Is it really news that Naira crashes at black market? With the current state of the nation, operation ‘Japa’ going viral, the continuous downward spiral of the naira and the increase in the demand for foreign exchange; it is inevitable.
The naira and the US dollar exchange rate closed at N417 to $1 on Tuesday, March 22nd, 2022, at the official Investors and Exporters (I&E) window, the lowest level since January 4th, 2022. In comparison to the previous trading session, when the exchange rate was N416.25 to $1, the rate fell by 0.18 % to close at N417 to $1.
In the previous five days, the parallel market exchange rate remained stable at N578/$1. But, by the close of trade on Tuesday, Naira crashes at black market by N583/$1, owing largely to increased market demand.
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Furthermore, the Naira dropped by 0.7% on the peer-to-peer exchange rate market in the early hours of Wednesday morning, trading at a low of N584.1/$. The N580/$1 rate, on the other hand, was recorded on Tuesday, March 22nd, 2022.
Why Naira Crashes At Black Market
Nigeria’s foreign reserve fell 0.22% on Monday, March 21, 2022, to $39.58 billion, down from $39.67 billion the day before. The CBN’s interference in the official market is said to be the cause of the decline.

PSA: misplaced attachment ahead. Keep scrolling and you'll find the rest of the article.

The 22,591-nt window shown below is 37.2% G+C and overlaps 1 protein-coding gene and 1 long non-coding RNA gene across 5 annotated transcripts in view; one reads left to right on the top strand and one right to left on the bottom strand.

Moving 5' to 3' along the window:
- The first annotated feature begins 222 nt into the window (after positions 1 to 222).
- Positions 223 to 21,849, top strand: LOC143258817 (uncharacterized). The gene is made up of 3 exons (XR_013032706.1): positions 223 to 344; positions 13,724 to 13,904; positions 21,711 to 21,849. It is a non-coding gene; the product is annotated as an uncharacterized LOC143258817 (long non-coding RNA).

Since the Central Bank of Nigeria (CBN) prohibited the sale of foreign currency to Bureau de Change (BDC) operators, the parallel market exchange rate has fallen.
One of the main reasons why bidders will be willing to pay any price to buy dollars is a speculative move known as “pump and dump.” Speculators inflate prices in order to force the Central Bank to intervene.
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The move entails simply raising the currency rate until those who have made significant investments exit just before the crash.
The Effect Of Naira Crashing
When an import-dependent country’s currency falls in value, unemployment and poverty almost always rise. This is the current situation in Nigeria. With rising demand for imported goods and dwindling prices, the naira remains under pressure, resulting in regular devaluation.
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Dumebi Udegbunam, Fixed Income trader at United Bank for Africa (UBA) quoted that “There is little or nothing an average Nigerian can do to help against the depreciation of the naira.
However, there is a need for us as a country to focus on strong backward integration programmes tailored towards curbing import pressures where we can actively manufacture through the whole value chain. Again, recovery from an exchange rate crisis can only be through diversification of the economy and policy changes.”
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Dr Omobola Adu, a Research Analyst at GDL, said Nigeria should safeguard itself from impending doom. “The only way the average Nigerian can safeguard against the falling Naira value is to invest in dollar assets. There are several mutual funds today that offer the opportunity for retail investors to invest and earn returns in dollars.”
One way we can help our economy is to focus more on exporting and be more welcoming to foreign investors.